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Real Housewives of Orange County Star Gretchen Rossi is Not a "Big Designer Girl"

Gretchen Rossi, Real Housewives of Orange County star
Gretchen Rossi, Real Housewives of Orange County star

By now we should all be familiar with the basic components of Real Housewives style: orange tan, big hair, shiny lips, Botoxed brow, skimpy Barbie-doll dress, hooker heels and the occasional fur. But while the housewives of the hit TV franchise may appear indistinguishable to the untrained eye, there are subtle distinctions.

"I think all of us gals have such different style," insists Gretchen Christine Rossi, one of the Real Housewives of Orange County. "But for me, in particular, I am a very glamorous, girly girl. You see me in the fun, flirty dresses. I have to have my bling, of course." She wears heels almost every day: "Every time I put my makeup on, I typically have heels involved."

But Rossi is not, as you might expect, "a big designer girl." Indeed, it might surprise viewers to learn that today at the Topanga mall, at the debut of her new swimsuit collection, Rossi is wearing a dress from affordable Bebe with her spiky black Louboutin heels. And that this season on the show, she bought most of her jewelry from T.J. Maxx.

"People have this perception that, if you're an Orange County housewife, you're shopping at Valentino and Roberto Cavalli every week," she says. "And yes, I've been there. And yes, I have pieces from there, but you don't have to be spending a million dollars to look like a million bucks."

Which is a philosophy borne out by the swimsuits she created in partnership with designer Lisa Vogel, Rossi notes, sliding seamlessly into self-promotion mode. Though when, truly, is a Housewife ever out of self-promotion mode?

The pair, she explains, took a few of Vogel's existing silhouettes, "then put some Gretchen Christine flair to it."

The result is a handful of suits like the Gretchen Christine X Luxe Bling Triangle Bikini Top with Swarovski crystals, which retails for $113, and the matching Bling Tie Side Riviera Bottom, for $83. Yes, you must buy them separately. And yes, the bikini top is rather revealing; the crystals make your boobs totally pop. Rossi — a lean, sculpted size 2 — models the bikini herself on distributor SwimSpot's website. The Real Housewife look, she admits, is very body-conscious.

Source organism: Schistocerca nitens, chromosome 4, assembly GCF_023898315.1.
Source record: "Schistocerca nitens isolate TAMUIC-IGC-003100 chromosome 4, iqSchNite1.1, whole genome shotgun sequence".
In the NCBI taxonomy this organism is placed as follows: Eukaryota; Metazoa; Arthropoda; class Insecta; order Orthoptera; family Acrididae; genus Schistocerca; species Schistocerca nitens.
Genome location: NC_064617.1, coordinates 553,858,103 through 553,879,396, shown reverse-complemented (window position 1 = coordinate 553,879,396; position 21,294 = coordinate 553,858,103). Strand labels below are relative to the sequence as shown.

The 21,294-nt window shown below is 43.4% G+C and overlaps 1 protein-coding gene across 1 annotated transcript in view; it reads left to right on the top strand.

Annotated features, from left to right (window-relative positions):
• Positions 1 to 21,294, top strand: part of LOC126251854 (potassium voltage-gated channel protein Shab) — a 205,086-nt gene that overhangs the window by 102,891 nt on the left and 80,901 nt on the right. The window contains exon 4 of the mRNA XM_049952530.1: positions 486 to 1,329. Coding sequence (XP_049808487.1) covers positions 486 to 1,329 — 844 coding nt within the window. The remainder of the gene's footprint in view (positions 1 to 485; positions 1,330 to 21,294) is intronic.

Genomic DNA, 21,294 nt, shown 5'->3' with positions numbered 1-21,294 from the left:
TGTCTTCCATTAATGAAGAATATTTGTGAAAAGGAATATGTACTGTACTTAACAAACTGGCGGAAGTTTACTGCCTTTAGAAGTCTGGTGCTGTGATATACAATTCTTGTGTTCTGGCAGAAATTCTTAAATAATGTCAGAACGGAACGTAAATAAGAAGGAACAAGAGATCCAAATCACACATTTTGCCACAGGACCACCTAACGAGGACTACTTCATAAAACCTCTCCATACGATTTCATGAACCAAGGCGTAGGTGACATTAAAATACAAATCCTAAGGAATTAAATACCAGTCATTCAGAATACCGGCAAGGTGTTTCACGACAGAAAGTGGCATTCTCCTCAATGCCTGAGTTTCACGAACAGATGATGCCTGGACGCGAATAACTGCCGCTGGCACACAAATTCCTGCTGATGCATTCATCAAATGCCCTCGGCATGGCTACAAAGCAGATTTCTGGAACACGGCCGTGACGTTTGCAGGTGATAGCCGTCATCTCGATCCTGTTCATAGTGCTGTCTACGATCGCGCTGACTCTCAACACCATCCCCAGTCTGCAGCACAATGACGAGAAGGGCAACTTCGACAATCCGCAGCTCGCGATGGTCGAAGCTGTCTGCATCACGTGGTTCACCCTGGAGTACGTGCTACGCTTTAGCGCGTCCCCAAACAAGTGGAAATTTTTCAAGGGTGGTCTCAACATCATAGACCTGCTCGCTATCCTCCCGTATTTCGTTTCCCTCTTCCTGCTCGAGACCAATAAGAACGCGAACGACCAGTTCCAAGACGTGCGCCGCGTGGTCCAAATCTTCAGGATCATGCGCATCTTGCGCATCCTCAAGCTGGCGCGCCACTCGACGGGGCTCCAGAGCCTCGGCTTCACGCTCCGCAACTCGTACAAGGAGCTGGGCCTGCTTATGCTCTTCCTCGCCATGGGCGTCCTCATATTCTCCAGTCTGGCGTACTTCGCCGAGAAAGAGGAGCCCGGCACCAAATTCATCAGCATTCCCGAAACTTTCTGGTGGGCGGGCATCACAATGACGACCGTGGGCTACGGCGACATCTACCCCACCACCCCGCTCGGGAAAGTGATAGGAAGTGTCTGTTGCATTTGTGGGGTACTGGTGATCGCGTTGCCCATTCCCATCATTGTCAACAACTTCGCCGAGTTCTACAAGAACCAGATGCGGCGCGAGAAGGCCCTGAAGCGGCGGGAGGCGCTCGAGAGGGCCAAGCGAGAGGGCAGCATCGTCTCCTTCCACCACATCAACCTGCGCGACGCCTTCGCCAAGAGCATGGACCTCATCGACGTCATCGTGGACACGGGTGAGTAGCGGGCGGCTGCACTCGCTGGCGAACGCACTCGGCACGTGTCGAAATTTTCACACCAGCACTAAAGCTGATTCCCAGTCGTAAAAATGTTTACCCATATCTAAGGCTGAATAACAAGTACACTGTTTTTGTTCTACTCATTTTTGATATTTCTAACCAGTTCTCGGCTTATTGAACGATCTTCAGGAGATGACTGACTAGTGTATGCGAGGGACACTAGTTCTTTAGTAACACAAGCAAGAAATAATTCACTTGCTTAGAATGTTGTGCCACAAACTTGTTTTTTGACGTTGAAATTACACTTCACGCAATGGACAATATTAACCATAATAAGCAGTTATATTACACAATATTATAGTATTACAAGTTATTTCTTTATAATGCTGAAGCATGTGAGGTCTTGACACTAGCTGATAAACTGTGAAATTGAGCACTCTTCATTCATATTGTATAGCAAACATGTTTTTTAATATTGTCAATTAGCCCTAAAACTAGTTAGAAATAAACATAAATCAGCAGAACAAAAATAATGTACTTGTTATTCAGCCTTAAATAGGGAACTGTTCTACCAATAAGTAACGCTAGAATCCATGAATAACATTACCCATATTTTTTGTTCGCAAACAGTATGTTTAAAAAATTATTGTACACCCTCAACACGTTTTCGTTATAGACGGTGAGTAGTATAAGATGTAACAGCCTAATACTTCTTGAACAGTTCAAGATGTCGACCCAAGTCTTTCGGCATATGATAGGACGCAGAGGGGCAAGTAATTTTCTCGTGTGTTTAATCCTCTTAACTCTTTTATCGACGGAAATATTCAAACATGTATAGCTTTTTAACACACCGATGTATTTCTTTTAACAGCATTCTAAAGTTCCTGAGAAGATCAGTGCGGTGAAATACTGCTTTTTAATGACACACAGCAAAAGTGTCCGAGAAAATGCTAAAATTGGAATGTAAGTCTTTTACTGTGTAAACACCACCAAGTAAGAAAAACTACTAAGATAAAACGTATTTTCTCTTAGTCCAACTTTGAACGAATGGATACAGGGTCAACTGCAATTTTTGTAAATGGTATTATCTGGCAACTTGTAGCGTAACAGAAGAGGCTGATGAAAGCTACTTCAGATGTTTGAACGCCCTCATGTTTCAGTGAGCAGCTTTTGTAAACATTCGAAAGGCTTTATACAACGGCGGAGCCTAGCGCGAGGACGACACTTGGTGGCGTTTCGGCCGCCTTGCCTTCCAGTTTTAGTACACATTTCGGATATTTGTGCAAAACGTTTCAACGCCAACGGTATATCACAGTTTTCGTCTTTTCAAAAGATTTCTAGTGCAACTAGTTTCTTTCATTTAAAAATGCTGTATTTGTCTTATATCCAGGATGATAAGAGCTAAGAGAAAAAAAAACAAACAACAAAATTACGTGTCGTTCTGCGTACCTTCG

She is also offering a more demure (but equally bedazzled) tankini "with strategically placed front ruffle" for those "less comfortable" with their bodies: "I know that after I have a baby, I'm sure as hell not going to be showing my midsection."

They don't look it, but it is OK to get the swimsuits wet. Mostly. "I would say be careful with Jacuzzis."

Asked if there is competitiveness among the Housewives with respect to fashion, Rossi says, "I'm sure there is with the other women to some degree. Not with me." Then that high-pitched laugh, two distinct syllables: "Ha-ha!"

"For me it's about living within my means and being comfortable with who you are," she continues. "I'm not trying to impress anybody. I'm not a bajillionaire."

Rossi certainly is not as rich as some of the other wives — say, Adrienne Maloof of the Real Housewives of Beverly Hills, whose family owns the Palms Casino Resort and just sold the Sacramento Kings, and who truly is a bajillionaire. Or Lisa Vanderpump, Beverly Hills' shit stirrer, whose estimated net worth is $65 million.

Rossi positions herself as the populist Housewife. While she loves the retro looks of Trina Turk and Kate Spade, she is not above a Chanel knockoff dress from Forever 21. Neither is she a shoe snob. She'll wear Louboutins but also Steve Maddens and Jessica Simpsons.

The only label she consumes conspicuously, it turns out, is her own. "Every single thing that I create, you'll see me wearing." Today, for instance, she is carrying a Gretchen Christine handbag.